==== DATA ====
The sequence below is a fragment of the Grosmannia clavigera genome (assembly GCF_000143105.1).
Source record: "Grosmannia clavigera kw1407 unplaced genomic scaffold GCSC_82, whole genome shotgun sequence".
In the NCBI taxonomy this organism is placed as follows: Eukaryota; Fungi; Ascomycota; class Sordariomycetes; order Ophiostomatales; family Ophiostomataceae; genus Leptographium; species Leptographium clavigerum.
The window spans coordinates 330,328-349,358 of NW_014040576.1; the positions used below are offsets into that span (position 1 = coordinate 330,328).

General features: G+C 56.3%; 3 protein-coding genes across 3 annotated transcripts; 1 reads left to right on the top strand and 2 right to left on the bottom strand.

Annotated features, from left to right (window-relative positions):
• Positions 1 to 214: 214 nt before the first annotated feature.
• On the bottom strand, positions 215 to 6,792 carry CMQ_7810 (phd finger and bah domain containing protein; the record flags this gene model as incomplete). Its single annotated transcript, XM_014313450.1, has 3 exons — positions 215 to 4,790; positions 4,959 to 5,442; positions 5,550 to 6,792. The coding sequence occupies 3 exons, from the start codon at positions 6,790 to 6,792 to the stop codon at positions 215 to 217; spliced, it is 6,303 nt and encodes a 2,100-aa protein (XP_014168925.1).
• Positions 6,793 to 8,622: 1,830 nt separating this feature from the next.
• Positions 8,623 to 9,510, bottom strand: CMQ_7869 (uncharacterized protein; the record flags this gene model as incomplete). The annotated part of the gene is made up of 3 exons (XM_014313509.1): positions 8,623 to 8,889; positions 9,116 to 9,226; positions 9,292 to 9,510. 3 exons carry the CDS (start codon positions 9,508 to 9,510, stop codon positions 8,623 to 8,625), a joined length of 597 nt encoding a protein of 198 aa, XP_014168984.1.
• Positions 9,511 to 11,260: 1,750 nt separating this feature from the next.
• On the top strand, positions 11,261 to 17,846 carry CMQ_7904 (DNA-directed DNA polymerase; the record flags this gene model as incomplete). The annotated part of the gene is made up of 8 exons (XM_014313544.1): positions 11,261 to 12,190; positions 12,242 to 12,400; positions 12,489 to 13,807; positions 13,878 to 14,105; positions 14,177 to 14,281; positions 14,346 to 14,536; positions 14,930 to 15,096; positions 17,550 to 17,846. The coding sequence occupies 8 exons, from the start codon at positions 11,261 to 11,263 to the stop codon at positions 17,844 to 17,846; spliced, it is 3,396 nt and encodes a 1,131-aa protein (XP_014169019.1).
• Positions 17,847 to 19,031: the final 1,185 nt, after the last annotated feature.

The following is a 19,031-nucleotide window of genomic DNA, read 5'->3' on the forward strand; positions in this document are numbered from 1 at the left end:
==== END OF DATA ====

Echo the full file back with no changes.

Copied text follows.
The sequence below is a fragment of the Grosmannia clavigera genome (assembly GCF_000143105.1).
Source record: "Grosmannia clavigera kw1407 unplaced genomic scaffold GCSC_82, whole genome shotgun sequence".
In the NCBI taxonomy this organism is placed as follows: Eukaryota; Fungi; Ascomycota; class Sordariomycetes; order Ophiostomatales; family Ophiostomataceae; genus Leptographium; species Leptographium clavigerum.
The window spans coordinates 330,328-349,358 of NW_014040576.1; the positions used below are offsets into that span (position 1 = coordinate 330,328).

General features: G+C 56.3%; 3 protein-coding genes across 3 annotated transcripts; 1 reads left to right on the top strand and 2 right to left on the bottom strand.

Annotated features, from left to right (window-relative positions):
• Positions 1 to 214: 214 nt before the first annotated feature.
• On the bottom strand, positions 215 to 6,792 carry CMQ_7810 (phd finger and bah domain containing protein; the record flags this gene model as incomplete). Its single annotated transcript, XM_014313450.1, has 3 exons — positions 215 to 4,790; positions 4,959 to 5,442; positions 5,550 to 6,792. The coding sequence occupies 3 exons, from the start codon at positions 6,790 to 6,792 to the stop codon at positions 215 to 217; spliced, it is 6,303 nt and encodes a 2,100-aa protein (XP_014168925.1).
• Positions 6,793 to 8,622: 1,830 nt separating this feature from the next.
• Positions 8,623 to 9,510, bottom strand: CMQ_7869 (uncharacterized protein; the record flags this gene model as incomplete). The annotated part of the gene is made up of 3 exons (XM_014313509.1): positions 8,623 to 8,889; positions 9,116 to 9,226; positions 9,292 to 9,510. 3 exons carry the CDS (start codon positions 9,508 to 9,510, stop codon positions 8,623 to 8,625), a joined length of 597 nt encoding a protein of 198 aa, XP_014168984.1.
• Positions 9,511 to 11,260: 1,750 nt separating this feature from the next.
• On the top strand, positions 11,261 to 17,846 carry CMQ_7904 (DNA-directed DNA polymerase; the record flags this gene model as incomplete). The annotated part of the gene is made up of 8 exons (XM_014313544.1): positions 11,261 to 12,190; positions 12,242 to 12,400; positions 12,489 to 13,807; positions 13,878 to 14,105; positions 14,177 to 14,281; positions 14,346 to 14,536; positions 14,930 to 15,096; positions 17,550 to 17,846. The coding sequence occupies 8 exons, from the start codon at positions 11,261 to 11,263 to the stop codon at positions 17,844 to 17,846; spliced, it is 3,396 nt and encodes a 1,131-aa protein (XP_014169019.1).
• Positions 17,847 to 19,031: the final 1,185 nt, after the last annotated feature.

The following is a 19,031-nucleotide window of genomic DNA, read 5'->3' on the forward strand; positions in this document are numbered from 1 at the left end: